Humann confirmed that she did have two job offers right away but she did not take them: One was for same Teamsters job she now holds – she said she didn’t accept it at the time because she wasn’t ready to tae a job that wasn’t specifically in the human resources field. The other represented a significant pay cut and that was a concern since she had a child in college, she said.

Freeman asked Humann if she thought that it was possible she did not get job interviews because she didn’t have a college degree, noting that many of the jobs on Humann’s log required at least a bachelor’s. Humann replied that for many of the jobs, it was possible to substitute experience and background for some of required education and she believed that her 12 years in HR “would have value.”

Noting that Humann had said that she planned to stay in Edmonds until retirement and wasn’t applying for other jobs, Freeman then showed Humann and the jury three separate cover letters that she written for job openings – at Amazon, Landau and Associates, and Sound Transit – from April through July 2010. Humann said she didn’t recall writing any of them and since the letters themselves weren’t signed, Judge Marsha Pechman allowed them into evidence only to prove that Humann was thinking of applying for jobs, rather than actually applying for them.

Freeman asked if it were true that Humann had complained for some time “you didn’t like working for the City of Edmonds and you wanted to leave.”

“I think there are always good days and bad days on jobs,” Humann replied.

Freeman then asked if it were true that Humann had complained about her job to City Councilmember Adrienne Fraley-Monillas, who replied “that government work wasn’t for everybody” and that Humann might want to consider leaving.

“You told her that you couldn’t leave because you didn’t have a degree and couldn’t make that level of money anywhere else?” Freeman asked Humann.

“I don’t believe I said that to her,” Humann replied.

After Freeman finished her cross examination, it was John Kugler’s turn. Kugler, who is representing ex-Mayor Cooper, started out by focusing on the job duties and performance of the mayor’s executive assistant, and confirmed with Humann that Cooper “never disputed that Ms. Cole was not in the office,” but that she was working full time on projects that he assigned to her.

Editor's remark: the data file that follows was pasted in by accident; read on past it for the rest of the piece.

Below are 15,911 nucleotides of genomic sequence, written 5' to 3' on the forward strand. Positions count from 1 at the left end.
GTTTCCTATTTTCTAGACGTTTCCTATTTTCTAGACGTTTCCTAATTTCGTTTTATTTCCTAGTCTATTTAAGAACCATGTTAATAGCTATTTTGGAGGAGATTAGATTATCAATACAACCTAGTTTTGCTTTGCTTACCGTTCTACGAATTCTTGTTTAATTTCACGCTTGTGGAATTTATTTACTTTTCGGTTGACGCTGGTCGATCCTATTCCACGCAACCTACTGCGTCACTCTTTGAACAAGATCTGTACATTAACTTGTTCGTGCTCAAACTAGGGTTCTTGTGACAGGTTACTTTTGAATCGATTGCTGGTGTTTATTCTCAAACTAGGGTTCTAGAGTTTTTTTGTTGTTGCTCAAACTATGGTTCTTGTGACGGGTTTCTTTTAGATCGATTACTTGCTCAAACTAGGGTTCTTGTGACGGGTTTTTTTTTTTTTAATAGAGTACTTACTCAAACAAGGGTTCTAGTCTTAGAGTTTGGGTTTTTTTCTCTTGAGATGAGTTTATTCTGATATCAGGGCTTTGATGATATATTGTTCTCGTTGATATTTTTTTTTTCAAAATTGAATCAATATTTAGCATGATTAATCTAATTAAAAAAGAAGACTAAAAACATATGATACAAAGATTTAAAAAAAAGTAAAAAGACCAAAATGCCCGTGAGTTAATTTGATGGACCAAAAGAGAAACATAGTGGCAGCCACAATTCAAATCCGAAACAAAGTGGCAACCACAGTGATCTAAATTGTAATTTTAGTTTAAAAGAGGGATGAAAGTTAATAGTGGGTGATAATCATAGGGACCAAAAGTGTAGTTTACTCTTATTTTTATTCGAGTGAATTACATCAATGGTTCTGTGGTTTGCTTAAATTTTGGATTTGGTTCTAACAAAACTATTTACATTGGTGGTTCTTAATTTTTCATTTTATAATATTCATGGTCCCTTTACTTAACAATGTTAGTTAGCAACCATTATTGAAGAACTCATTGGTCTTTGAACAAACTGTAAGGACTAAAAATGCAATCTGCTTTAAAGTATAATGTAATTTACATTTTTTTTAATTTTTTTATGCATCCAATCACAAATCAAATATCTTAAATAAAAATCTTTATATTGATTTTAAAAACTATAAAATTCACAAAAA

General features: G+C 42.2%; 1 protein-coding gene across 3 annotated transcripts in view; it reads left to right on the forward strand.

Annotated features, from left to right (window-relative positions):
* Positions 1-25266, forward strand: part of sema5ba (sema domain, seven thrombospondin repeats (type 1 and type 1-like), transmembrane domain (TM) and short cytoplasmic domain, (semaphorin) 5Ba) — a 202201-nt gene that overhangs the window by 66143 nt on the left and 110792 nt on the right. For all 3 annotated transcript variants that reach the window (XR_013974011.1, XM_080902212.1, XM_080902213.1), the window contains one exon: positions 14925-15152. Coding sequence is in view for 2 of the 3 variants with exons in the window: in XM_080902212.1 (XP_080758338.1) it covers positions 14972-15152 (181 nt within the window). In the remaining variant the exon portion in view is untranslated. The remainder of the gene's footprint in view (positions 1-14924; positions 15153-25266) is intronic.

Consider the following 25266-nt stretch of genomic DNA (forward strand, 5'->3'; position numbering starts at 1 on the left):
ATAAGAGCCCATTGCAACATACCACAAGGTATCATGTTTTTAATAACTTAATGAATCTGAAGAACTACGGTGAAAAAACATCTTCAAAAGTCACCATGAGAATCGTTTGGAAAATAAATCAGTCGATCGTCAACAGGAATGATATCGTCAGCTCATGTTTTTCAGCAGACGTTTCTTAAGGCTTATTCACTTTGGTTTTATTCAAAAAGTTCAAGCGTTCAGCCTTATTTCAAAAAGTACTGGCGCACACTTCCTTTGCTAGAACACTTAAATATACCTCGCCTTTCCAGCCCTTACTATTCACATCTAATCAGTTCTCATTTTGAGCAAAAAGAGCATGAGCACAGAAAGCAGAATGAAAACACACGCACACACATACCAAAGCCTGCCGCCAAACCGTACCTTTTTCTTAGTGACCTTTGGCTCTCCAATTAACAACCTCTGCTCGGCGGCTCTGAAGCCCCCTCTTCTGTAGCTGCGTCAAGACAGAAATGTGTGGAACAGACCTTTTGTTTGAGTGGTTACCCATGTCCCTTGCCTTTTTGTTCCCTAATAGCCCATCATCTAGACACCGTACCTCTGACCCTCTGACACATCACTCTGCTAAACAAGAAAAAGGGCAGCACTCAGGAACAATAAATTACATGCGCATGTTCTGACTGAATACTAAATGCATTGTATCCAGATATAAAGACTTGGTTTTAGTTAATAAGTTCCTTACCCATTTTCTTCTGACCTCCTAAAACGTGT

Kugler asked Humann, “The mayor has authority to authorize employees working a flexible schedule, isn’t that true?” Humann replied that the only flex schedule followed at the city “were people who had evening meetings and then came in later the next morning.”

Humann said, “I don’t believe that (flex time) was ever explained or suggested (by Cooper) as a reason as to why she (Cole) wasn’t in the office.”

Under further questioning, Humann said she believes that city policy indicates “the majority of jobs are Monday through Friday, 8 to 5.” When shown a copy of the actual personnel policy that states “departments are allowed to establish regular work schedules including alternatives such as flex time…subject to the mayor’s approval,” Humann replied that “flextime does not mean not coming into the office.”

Kruger turned to Cooper’s statement issued to the press after Humann was fired that stated Cooper had no confidence in Humann’s ability to work with him – noting that the statement covered the general working relationship rather than the issue of Kim Cole’s work schedule and timesheets. Humann disagreed, stating that she believed that she and the mayor had a good working relationship outside of the Kim Cole issue.

Regarding Cooper’s statement to the press that Humann said ruined her reputation, Kruger noted that the statement was issued only after My Edmonds News asked him for a comment on Humann’s firing. Kruger then pointed out that Humann sent out her own press release after she was fired, stating her side of the story.

“It was the only ability I had to defend some of the allegations in the press,” Humann said.

Court is not in session on Friday and there also is no trial next Tuesday due to Veterans Day, a federal holiday.

When court resume Monday, Nov. 10, the following were mentioned as possible witnesses for the defense: Sharon Cates and Jeff Taraday from the Lighthouse Law Group, City HR manager Mary Ann Hardie; current Edmonds City Councilmembers Lora Petso, Diane Buckshnis and Adrienne Fraley-Monillas, and former Councilmember Steve Bernheim.

— Reported by Teresa Wippel


Leave a Reply

Your email address will not be published. Required fields are marked *

Real first and last names — as well as city of residence — are required for all commenters.
This is so we can verify your identity before approving your comment.

By commenting here you agree to abide by our Code of Conduct. Please read our code at the bottom of this page before commenting.